The reason for the exaggerated importance of the budget is the predominance of the government sector in the economy, controlling as it did, from its ‘commanding heights’ significant areas of industry, finance and the capital market. However, globalisation and the process of liberalisation has changed all that. In a few years from now, when the government restricts itself more and more to its role of governance and necessary regulation of economic activity, the budget would pass mostly unnoticed, as it does today in developed countries.

In the Indian context, the impact of the decisions taken in the budget on inflation, on the consumer price index and thus on the common man cannot be ignored.

There are various proposals in this year’s budget, aimed at rural development, particularly in the areas of agriculture, education, healthcare, provision of drinking water and adequate finance. Let us hope that a substantial portion of the benefits will flow to the target group, namely those below the poverty line who constitute well over a third of the country’s population.

The spurt in defence expenditure because of Kargil, the unforeseen expenditure on the general election and calamities like the Orissa cyclone have pushed the fiscal deficit to 5.6 per cent of GDP in the revised estimate for 1999-2000. With consummate skill, the finance minister has succeeded in reining it back to 5.1 per cent for the budget estimate of 2000-01. He has also announced a proposal for legislation ensuring fiscal discipline. Without it, all the gains of higher industrial production, lower inflation and unprecedented foreign exchange reserves would be of no avail for ensuring stability, sustained growth and amelioration of poverty.

On the indirect tax front, Union finance minister Yashwant Sinha has taken the reform process further by having only one central excise duty rate of 16 per cent, with a special excise duty for some items above and below the benchmark.

Domestic industry had hoped for a rise in certain customs duty rates, but their hopes have not really materialised.

In the field of direct taxes, the tax concessions for senior citizens and women have been stepped up.

The rate structure remains unaltered but the surcharge has been raised to 15 per cent of the tax for higher-income-level, non-corporate assesses.

The increase in dividend tax is generally acceptable, particularly when low-income investors have other acceptable options like investing in open-ended or equity-based units.

Removing unnecessary bureaucratic controls over venture capital funds and from voluntary retirement schemes is a step in the right direction.

House construction would surely receive a boost because of the extension of existing benefits by two years.

Similarly, extending the benefit of exemption from capital gains to those who invest in a new house, also to those who already have a house is a very welcome step.

The withdrawal of exemptions and credit coupled with a lower rate of tax for the purpose of levying minimum alternate tax is also a step forward in the reform process.

Reformists would also appreciate the proposal for phasing out exemption of export profits over a period of five years.One however apprehends that interested lobbying would kill or effectively neutralise this very salutary and overdue measure.

Now that we have a reasonable rate structure and a reasonable rate of corporate tax, all tax shelter provisions must go. And when all unnecessary tax exemptions are removed from the statute, MAT itself would not be necessary.

Apart from the well-accepted reasons of equity and simplicity, scrapping such incentives and disincentives would make the law less arbitrary and therefore would substantially reduce the scope of graft.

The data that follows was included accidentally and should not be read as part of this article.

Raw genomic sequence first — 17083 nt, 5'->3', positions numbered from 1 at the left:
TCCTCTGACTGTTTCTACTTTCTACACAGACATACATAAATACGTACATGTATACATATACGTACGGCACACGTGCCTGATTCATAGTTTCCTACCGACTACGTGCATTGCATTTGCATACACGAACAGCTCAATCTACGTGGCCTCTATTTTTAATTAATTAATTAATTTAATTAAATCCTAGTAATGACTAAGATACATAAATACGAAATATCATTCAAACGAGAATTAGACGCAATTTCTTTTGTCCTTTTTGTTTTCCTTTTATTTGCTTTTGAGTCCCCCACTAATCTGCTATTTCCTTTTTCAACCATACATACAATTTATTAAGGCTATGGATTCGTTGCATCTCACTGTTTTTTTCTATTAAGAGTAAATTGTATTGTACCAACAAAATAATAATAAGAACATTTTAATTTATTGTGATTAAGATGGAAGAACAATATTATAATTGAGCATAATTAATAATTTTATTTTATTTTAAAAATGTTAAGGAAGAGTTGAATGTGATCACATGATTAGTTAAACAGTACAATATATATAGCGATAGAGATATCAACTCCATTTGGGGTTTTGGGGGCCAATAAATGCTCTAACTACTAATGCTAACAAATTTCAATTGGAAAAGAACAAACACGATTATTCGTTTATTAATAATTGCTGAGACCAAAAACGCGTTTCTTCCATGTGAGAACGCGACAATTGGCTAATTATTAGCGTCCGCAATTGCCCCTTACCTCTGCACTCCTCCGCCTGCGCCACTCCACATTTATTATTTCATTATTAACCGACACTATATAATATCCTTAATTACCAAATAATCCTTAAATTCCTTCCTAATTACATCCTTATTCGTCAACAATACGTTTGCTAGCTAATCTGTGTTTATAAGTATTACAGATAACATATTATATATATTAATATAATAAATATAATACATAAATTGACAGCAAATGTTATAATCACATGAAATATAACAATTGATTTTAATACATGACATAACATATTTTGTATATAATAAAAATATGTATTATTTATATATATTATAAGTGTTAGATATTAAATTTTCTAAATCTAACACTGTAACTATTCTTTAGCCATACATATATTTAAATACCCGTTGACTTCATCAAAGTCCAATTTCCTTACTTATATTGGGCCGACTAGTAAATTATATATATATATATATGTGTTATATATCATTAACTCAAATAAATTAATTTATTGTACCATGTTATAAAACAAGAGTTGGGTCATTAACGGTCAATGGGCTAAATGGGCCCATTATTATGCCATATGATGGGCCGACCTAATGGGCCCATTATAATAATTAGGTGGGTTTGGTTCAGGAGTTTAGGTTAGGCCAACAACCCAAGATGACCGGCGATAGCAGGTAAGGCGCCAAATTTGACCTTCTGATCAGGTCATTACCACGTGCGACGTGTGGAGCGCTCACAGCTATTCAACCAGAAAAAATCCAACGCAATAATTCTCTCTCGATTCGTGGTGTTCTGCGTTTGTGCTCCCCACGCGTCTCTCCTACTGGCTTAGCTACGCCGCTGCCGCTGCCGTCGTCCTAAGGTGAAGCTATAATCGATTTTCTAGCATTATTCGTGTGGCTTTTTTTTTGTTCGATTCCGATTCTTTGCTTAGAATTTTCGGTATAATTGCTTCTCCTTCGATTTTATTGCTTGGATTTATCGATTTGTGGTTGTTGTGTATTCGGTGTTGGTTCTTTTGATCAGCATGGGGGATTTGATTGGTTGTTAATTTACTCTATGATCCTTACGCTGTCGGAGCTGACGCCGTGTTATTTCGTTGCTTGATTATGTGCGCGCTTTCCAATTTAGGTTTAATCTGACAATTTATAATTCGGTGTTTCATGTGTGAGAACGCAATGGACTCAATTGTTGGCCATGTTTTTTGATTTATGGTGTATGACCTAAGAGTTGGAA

The author is a tax consultant and a former CBDT official    

New Delhi, Feb 29 
Finance minister Yashwant Sinha feels Indian software companies have matured enough to pay tax on their incomes arising from exports. While the budget makes an effort to boost the information technology sector, Sinha has imposed a tax on income earned from software exports.

The hardware sector, however, has a lot to cheer about. Computers sales are set to zoom with major excise duty cuts announced in hardware. The budget 2000-01 is expected to provide the much needed fillip to the hardware sector of information technology. Apart from excise duty cuts, the Centre has reduced the customs duty on many critical hardware items, including ready-to-use computers, from 20 to 15 per cent.

Importantly, the duty on computers has been brought down from 20 per cent to 15 per cent. Import duty on computer mother boards has also been cut from 20 to 15 per cent. Import duties on specified capital necessary for manufacture of semiconductor components has been reduced from 15 per cent to 5 per cent.

The duty on microprocessor for computers — the brain in all computers — has been slashed from five per cent to nil. Integrated circuits and data graphics display tubes for colour monitors used in computers will not attract any import duty now; duty on floppy diskettes has been slashed from 20 to 15 per cent.

What has spurred Sinha into these duty cuts is the commitment made by India to advance its target date for abolishing import duties on finished infotech goods from January 1 2005 to January 1 2003. This date may be advanced further after negotiations with the US and west European countries.

Also, as a corollary, duty on intermediate products and finished goods have remain unchanged. This would give the hardware industry sufficient time to adjust to the imminent zero-duty regime.

However, the software industry is peeved that they would have to pay an income tax on their export earnings. “Export earnings of various kinds now enjoy exemptions from income-tax ranging from 50 per cent to 100 per cent. I have, therefore, decide to phase out these concessions over a period of five years,” Sinha said in his budget speech.

In the first phase starting 2000-01, the government will withdraw the concessions to the software industry by 20 per cent. The exercise will be repeated every year till reliefs are reduced to zero after five years.